The food was pleasant and the beers almost cool, so we drank and watched chicks in casino uniforms march to work like zombies. There is something missing in Poipet town, from my observations, and that’s the smiles and general upbeat playfulness of people. Perhaps it’s those long, never changing work hours in brightly lit 24/7 casinos dealing with the sadness of gambling addicts, maybe it’s the drugs everyone seems to be on, but there is very little joy de vivre going down.
Stomachs full and satiated by beers we tried to run the border a second time. No men in uniforms attempted to accost us, and with a cock-of-the-walk strut we crossed into Casinoland (Khampuchea) Inc.
There is a place worse than Poipet – any casino close to it.The smell of smoke and desperation permeates the walls, fluorescent lit cathedrals of flashing screens and table upon table of green felt baccarat, blackjack, roulette. A roaring trade was being done, mainly in elderly Asians, mostly Thai, putting chip upon chip down in the vain hope of beating the house.
Another of our group, Chunk, the youngest, yet largest of us, considers himself a bit of a poker star. Texas Hold ‘Em is his thing, and he set about looking for a table. It was another case of the ‘yeah-yeahs’
Chunk; ‘You have poker, Texas poker?’
Bored uniformed monkey; ‘Yeah yeah’
B.U.M. points in a vague direction and then busily pretends that we don’t exist. After wandering the tables, another person questioned says ‘No have no more’.
Then after being told which other casinos did host his favourite game, the situation was repeated until we gave up.
THE US Dollar is scorned inside Casinoland, the Thai Baht is the one and only king, which is the same for Poipet itself. Being so used to the greenback and the local funny money, having to exchange and convert brought confusion in the ranks. Alcohol, mathematics and cash should never be mixed, especially not with games of chance.
Chunk, still brooding from the lack of real poker sat down for few hands of blackjack. Feeling on a roll after 2 pontoons in quick succession he laid down a 1000bht chip and promptly lost.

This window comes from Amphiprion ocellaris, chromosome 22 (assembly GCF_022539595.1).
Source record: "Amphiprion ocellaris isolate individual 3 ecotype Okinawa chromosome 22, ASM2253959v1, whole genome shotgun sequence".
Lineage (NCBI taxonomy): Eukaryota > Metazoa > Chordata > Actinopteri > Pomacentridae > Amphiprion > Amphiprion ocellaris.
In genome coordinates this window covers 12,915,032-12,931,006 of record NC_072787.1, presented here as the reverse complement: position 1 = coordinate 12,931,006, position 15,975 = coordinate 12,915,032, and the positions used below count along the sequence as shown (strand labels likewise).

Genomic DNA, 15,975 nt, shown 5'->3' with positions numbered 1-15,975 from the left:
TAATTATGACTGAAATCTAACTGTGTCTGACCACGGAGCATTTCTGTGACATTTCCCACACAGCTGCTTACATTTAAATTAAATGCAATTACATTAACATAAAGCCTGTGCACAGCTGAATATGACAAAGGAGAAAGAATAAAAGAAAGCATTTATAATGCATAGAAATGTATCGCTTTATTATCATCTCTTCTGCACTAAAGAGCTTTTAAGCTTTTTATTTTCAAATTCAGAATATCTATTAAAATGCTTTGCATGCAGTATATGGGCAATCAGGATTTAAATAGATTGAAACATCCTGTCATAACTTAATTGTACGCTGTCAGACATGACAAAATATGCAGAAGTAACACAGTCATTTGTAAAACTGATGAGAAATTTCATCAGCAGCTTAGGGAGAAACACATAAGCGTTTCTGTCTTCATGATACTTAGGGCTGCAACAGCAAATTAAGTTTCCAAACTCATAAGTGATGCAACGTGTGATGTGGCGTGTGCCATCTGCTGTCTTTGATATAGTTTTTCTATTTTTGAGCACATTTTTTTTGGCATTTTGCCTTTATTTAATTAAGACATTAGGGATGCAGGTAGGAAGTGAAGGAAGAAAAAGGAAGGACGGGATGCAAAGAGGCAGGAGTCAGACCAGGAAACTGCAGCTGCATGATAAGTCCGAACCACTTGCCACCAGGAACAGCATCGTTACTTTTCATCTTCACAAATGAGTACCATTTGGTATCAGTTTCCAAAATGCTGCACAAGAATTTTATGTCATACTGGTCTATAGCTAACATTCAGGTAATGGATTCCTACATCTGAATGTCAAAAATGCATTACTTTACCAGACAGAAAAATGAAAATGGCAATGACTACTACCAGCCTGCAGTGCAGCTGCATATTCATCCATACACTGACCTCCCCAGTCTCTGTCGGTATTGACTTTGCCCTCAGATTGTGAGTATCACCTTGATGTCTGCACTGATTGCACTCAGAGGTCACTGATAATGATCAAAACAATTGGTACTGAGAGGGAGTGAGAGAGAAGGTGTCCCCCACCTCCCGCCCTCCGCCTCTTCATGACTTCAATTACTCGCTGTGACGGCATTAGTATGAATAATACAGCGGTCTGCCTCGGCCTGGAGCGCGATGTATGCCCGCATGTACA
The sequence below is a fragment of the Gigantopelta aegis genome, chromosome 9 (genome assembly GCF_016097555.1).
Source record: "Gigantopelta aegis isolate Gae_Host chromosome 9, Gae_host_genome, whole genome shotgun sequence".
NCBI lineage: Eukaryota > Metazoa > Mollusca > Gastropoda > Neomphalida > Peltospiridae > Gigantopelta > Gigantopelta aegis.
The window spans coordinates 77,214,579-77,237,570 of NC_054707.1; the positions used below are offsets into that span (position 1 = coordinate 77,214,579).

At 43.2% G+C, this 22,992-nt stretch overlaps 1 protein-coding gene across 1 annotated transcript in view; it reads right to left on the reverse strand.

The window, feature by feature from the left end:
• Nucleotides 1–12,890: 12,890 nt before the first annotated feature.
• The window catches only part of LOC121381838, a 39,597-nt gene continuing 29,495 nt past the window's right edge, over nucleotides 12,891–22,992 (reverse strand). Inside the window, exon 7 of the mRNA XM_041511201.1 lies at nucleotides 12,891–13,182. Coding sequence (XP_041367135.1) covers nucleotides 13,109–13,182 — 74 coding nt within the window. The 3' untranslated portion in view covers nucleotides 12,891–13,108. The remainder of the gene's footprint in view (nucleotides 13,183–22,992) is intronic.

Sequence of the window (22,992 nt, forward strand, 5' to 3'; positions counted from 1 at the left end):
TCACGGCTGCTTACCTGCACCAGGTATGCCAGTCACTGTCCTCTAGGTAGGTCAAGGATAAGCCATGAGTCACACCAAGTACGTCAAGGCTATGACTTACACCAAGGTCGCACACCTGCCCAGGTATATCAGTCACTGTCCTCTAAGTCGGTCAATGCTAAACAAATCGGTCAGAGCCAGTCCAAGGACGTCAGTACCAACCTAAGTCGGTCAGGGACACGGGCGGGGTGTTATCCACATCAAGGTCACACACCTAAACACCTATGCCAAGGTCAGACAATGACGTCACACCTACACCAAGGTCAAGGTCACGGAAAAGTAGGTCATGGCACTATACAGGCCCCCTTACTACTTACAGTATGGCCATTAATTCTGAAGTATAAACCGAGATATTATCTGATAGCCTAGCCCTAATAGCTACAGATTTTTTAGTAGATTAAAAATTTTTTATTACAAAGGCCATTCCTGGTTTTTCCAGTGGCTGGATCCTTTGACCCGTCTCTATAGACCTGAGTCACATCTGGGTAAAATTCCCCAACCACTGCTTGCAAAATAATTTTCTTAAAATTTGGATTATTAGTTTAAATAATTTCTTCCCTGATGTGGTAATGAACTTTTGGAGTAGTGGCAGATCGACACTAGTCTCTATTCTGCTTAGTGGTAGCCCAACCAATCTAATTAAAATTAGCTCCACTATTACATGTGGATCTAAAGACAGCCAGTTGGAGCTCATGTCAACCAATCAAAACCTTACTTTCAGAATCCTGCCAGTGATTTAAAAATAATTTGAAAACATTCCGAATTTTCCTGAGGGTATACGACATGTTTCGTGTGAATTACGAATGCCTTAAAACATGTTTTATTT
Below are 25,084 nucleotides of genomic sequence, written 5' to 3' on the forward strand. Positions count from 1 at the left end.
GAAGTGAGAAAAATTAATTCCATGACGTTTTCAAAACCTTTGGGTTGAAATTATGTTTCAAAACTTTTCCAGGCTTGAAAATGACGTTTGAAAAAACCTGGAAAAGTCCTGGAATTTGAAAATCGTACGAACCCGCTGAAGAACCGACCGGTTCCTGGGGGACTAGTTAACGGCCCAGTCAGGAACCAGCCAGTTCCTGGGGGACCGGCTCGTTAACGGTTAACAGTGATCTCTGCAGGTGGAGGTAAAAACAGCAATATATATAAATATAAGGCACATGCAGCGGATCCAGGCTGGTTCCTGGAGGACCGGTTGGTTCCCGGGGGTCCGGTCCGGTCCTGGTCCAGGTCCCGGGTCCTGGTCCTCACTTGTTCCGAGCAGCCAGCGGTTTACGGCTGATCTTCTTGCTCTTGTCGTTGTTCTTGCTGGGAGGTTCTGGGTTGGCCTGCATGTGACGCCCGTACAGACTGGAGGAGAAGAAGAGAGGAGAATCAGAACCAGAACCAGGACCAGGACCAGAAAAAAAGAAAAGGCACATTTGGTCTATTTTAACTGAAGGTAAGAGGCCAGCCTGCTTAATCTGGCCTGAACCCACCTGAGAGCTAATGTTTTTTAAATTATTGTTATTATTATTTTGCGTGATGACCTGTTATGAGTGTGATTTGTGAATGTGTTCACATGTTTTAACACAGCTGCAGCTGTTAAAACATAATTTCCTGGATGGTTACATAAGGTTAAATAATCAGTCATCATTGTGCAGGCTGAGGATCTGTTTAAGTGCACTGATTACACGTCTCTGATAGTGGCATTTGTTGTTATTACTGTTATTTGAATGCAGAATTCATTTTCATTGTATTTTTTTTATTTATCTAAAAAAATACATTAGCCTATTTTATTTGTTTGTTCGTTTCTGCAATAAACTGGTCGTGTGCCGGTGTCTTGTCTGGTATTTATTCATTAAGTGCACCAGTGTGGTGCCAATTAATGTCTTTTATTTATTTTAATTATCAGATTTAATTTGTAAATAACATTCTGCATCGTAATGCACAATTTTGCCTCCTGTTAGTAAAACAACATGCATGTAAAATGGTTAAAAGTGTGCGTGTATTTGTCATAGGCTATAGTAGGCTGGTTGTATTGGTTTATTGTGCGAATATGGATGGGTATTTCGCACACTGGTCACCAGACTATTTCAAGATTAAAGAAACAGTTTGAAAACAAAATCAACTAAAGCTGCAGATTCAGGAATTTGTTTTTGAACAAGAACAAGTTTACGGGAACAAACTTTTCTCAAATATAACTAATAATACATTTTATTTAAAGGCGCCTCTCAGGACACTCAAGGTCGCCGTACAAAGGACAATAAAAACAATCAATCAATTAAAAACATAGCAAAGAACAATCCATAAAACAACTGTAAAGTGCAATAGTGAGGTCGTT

‘How much is 1000 worth?’ he asked me. The answer didn’t please him.
The art of the casino scam is to make gamblers think they are winning, right down to their last chip. With minimum stakes of 100bht, it’s pretty easy to blow a fair amount of cash in a short time, even though the player notices more wins than losses. Of course the house always wins, but it beat us with force,like we were an ugly ginger step-kid.
It was agreed to head back over in Cambodia proper and have a few drinks in a beer garden, now that the sun had set. There’s a big sign on the immigration post reading ‘PLEASE CROSS ON THE RIGHT SIDE’, which was ignored by everyone except me. Tomato Man was immediately recognized by the same border guard who had barred his access earlier. TM did the most honourable thing and jumped on the back of a moto and said ‘Drive!’ leaving Mr Strange (who had his passport) to do some explaining.
Motodops were ordered to take us a beer garden, instead they dropped us off on Brothel Row, where painted up teenagers looked bored on plastic chairs. Happy enough to be seated outside, we were ushered with force and feminine guile, into a dingy airless box. Strange had his leering look on, and got all sulky when I took the only hot chick out of 5.
Beers were ordered and plates of food which weren’t arrived. They had 2 DVDs to play, one of Gangnam Style and the other J-Lo and Pitbull. After the standard bit of a cuddle and an improvised dance around a table of fruit (an empty can with a plate of half eaten mango balanced on top), it was time for the bill-nicely bumped up to the sum of $75.
We cajoled, bargained and discussed this figure and handed over $50 and a 50,000KHR note as out final offer, the exchange rate confused the Mama san, who handed over some Baht in change. Sensing that we should probably leave before the mistake was noticed, I hopped on a moto with Tomato Man, looked around to see Strange doing the same.